Archive for the ‘SALT Update’ category

H.R. 327 Passes – Pennsylvania Creates New Tax Modernization Subcommittee

June 21, 2017

By: Jennifer Weidler Karpchuk

On June 19, the House unanimously voted to approve H.R. 327, thereby establishing a subcommittee on tax reform and modernization.  You can see our previous discussion of H.R. 327 here.

Since H.R. 327 was a House Resolution, it does not need to be approved by the Senate.  The subcommittee will have nine Finance Committee members who will be responsible for submitting their findings and recommendations by November 30, 2018.

Resolution Proposes Establishing Pennsylvania Subcommittee on Tax Modernization and Reform

June 13, 2017

By: Jennifer Weidler Karpchuk

During May 2017, H.R. 327 was introduced and reported as committed by the House on June 13, 2017.  H.R. 327 would establish a select subcommittee on tax modernization and reform to investigate, review, and make recommendations concerning the process, rates, and methods by which revenue in Pennsylvania is collected and assessed on taxpayers.

The purpose of the Resolution is to examine and review Pennsylvania’s system of taxation to ensure an equitable and efficient means by which taxes are assessed and collected and to facilitate a fair and competitive marketplace in an ever-changing global economy.

The subcommittee would investigate, review, and make findings and recommendations regarding: (1) the rates and means by which taxes are assessed and collected; (2) whether certain taxes are outdated or could be modernized to reflect the current economy; and (3) how to maintain competitiveness and reduce the overall burden on taxpayers without jeopardizing the stability of overall revenue. The subcommittee would also review other states’ best practices and methods for levying and collecting various taxes.  Finally, the subcommittee would develop recommendations which: (1) encourage equitable and fair tax policy; (2) provide certainty and uniformity for taxpayers; (3) facilitate cost-effective and economic tax collection practices; and (4) promote transparency and simplicity to aid taxpayer understanding of Pennsylvania’s tax policies.

The subcommittee would be responsible for submitting a report of its findings by November 30, 2018.

H.R. 327 is a step in the right direction. Whenever a state is willing to reconsider its own practices and to analyze what other states are doing well and use that knowledge to reevaluate its own system, there is great potential that both taxpayers and the taxing state can benefit.

You can follow the progress of the Resolution here.

Crutchfield Settles; Eyes Turn to South Dakota and Alabama for Challenge to Quill

April 26, 2017

By: Jennifer Weidler Karpchuk

As our previous post explains, the U.S. Supreme Court had extended the time to file petitions for certiorari in Crutchfield Corp. v. Joseph W. Testa, Tax Commissioner of Ohio (U.S. Supreme Court Docket No. 16A774), involving the Ohio Commercial Activity Tax (“CAT”).  However, prior to the deadline, the parties agreed to forego further litigation and entered into an undisclosed settlement agreement.  As such, the Ohio Supreme Court’s decision upholding the Ohio CAT stands. See Crutchfield Corp. v. Joseph W. Testa, Tax Commissioner of Ohio, 2016 WL 6775765 (2016).

Those hoping the U.S. Supreme Court would revisit Quill through Crutchfield may be disappointed by this settlement, but should look to South Dakota and Alabama as their respective test cases challenging Quill make their way through the courts. See South Dakota v. Wayfair, Inc., et al., S.D. Cir. Ct., 6th Jud. Dist., Dkt. No. 32CIV16-000092, 03/06/2017; Newegg Inc. Notice of Appeal, Alabama Tax Tribunal.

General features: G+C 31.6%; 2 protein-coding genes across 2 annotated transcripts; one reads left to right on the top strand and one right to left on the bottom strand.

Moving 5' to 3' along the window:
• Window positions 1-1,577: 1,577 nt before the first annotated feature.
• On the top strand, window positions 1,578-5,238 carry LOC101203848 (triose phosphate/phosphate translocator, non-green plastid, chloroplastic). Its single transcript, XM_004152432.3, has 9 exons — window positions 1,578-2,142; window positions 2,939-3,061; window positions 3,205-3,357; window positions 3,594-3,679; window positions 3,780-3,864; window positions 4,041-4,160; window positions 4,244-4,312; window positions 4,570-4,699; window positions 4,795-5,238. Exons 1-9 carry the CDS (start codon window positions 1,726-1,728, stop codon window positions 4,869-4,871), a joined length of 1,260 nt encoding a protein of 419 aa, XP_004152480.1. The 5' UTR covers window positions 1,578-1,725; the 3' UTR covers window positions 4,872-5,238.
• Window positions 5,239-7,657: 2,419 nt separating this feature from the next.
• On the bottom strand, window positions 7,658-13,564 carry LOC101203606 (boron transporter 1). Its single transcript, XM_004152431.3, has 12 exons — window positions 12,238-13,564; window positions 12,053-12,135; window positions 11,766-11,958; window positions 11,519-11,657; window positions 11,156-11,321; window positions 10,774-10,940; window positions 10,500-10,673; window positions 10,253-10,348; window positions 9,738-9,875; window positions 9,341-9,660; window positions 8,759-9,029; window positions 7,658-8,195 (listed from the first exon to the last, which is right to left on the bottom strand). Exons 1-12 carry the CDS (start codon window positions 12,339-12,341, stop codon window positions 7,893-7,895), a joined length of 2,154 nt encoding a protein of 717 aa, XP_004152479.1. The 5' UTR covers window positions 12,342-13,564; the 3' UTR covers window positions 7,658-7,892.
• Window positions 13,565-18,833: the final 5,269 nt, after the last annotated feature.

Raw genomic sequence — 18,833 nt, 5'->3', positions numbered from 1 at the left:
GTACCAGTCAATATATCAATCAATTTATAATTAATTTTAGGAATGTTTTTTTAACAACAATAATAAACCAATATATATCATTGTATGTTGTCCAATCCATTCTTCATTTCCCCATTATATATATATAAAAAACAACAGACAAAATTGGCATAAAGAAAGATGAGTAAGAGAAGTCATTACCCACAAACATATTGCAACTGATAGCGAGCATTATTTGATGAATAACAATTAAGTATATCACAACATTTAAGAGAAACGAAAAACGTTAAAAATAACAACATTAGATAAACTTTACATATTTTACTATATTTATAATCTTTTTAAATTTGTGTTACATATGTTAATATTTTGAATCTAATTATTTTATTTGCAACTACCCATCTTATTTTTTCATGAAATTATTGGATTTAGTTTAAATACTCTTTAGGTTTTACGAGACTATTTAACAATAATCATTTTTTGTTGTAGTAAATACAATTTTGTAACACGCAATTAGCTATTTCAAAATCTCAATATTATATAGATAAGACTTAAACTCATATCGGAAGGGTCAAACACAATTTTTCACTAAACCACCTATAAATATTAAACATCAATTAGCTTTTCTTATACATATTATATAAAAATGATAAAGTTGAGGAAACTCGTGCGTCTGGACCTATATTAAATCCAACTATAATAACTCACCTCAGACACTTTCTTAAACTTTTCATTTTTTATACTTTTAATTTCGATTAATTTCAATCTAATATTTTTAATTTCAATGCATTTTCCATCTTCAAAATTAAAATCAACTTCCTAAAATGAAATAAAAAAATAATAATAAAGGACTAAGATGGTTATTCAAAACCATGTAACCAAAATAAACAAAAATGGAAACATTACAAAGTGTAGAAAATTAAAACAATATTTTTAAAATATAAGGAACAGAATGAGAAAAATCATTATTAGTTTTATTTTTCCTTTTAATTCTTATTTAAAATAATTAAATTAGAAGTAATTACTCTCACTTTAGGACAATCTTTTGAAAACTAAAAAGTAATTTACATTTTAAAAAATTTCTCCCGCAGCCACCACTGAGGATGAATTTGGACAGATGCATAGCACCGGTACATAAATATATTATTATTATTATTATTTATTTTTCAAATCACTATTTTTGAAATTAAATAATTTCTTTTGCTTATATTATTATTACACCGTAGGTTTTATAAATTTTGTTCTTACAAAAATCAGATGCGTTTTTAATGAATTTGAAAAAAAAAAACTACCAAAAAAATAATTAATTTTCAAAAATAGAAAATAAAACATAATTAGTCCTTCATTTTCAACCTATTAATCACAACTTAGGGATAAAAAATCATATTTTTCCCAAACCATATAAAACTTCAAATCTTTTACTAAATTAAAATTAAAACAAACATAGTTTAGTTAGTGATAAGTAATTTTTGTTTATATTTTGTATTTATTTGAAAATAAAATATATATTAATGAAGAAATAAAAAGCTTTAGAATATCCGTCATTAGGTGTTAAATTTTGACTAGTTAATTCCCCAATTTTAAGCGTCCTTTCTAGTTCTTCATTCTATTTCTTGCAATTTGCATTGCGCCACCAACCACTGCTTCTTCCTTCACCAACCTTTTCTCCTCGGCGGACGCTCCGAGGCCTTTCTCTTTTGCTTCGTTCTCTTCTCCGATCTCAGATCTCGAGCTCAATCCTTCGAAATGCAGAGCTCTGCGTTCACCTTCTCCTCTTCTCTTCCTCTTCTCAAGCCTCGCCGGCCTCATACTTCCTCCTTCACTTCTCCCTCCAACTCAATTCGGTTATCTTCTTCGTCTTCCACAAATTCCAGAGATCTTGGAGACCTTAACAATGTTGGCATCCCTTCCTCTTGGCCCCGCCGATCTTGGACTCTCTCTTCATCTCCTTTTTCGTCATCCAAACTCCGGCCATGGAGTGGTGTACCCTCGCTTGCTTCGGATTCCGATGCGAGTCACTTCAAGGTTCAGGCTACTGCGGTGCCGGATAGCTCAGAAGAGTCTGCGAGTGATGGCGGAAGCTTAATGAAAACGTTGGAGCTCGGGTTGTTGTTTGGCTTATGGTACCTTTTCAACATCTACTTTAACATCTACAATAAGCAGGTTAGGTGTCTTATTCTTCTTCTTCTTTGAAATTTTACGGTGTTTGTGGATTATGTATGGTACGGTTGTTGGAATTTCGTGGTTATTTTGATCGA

Don’t Delay – Pennsylvania’s 2017 Tax Amnesty Program Starts Today

April 21, 2017

By Jennifer Weidler Karpchuk

As of today, April 21, 2017, Pennsylvania’s 2017 Tax Amnesty Program has officially commenced.  Those individuals with potential Pennsylvania tax liabilities should consider taking advantage of the program, which is slated to run through June 19, 2017.  During those sixty (60) days, the Pennsylvania Department of Revenue will waive all penalties and half of the interest for anyone who participates.  For more information, see our previous blog post hereContact us to find out if amnesty is the right choice for you.

Update on Supreme Court Retroactivity Litigation

April 6, 2017

By Adam Koelsch

As previously reported on the SALT Blawg, Chamberlain Hrdlicka attorneys Stewart M. Weintraub and Adam M. Koelsch, together with Peter L. Faber of McDermott, of Will & Emery LLP, filed in the U.S. Supreme Court an amicus brief on behalf of the American College of Tax Counsel in support of the petitioners challenging a retroactive repeal of tax legislation by the state of Michigan.  Although the petitioners and the amici had asserted various reasons for granting certiorari, the most prominent of those assertions was that the repeal, stretching seven years into the past, violates the Due Process Clause of the U.S. Constitution.

Subsequent to those submissions, the Supreme Court removed from its conference calendar the petition submitted in another pending retroactive tax legislation case from Washington state (Dot Foods, Inc. v. State of Washington), presumably to consider it jointly with the Michigan cases at a later date, and also ordered Michigan to submit a response to the petitions filed — moves widely seen as signaling that the Court is interested in addressing Due Process issue.

Michigan has since submitted its response, setting forth a novel basis for denying cert.:  that the 2014 legislation challenged by the petitioners — which repealed retroactive to 2008 a statute authorizing a three-factor apportionment election that had existed since 1970 — was a “legislative clarification” of a 2008 Business Tax statute that had supposedly mandated single-factor apportionment for all prospective years, and was therefore not retroactive at all.  Thus, according to Michigan, application of that principle of state statutory-construction law constitutes an adequate and independent state law ground to uphold the decision of the Michigan state court, thereby depriving the Supreme Court of jurisdiction to review the issue.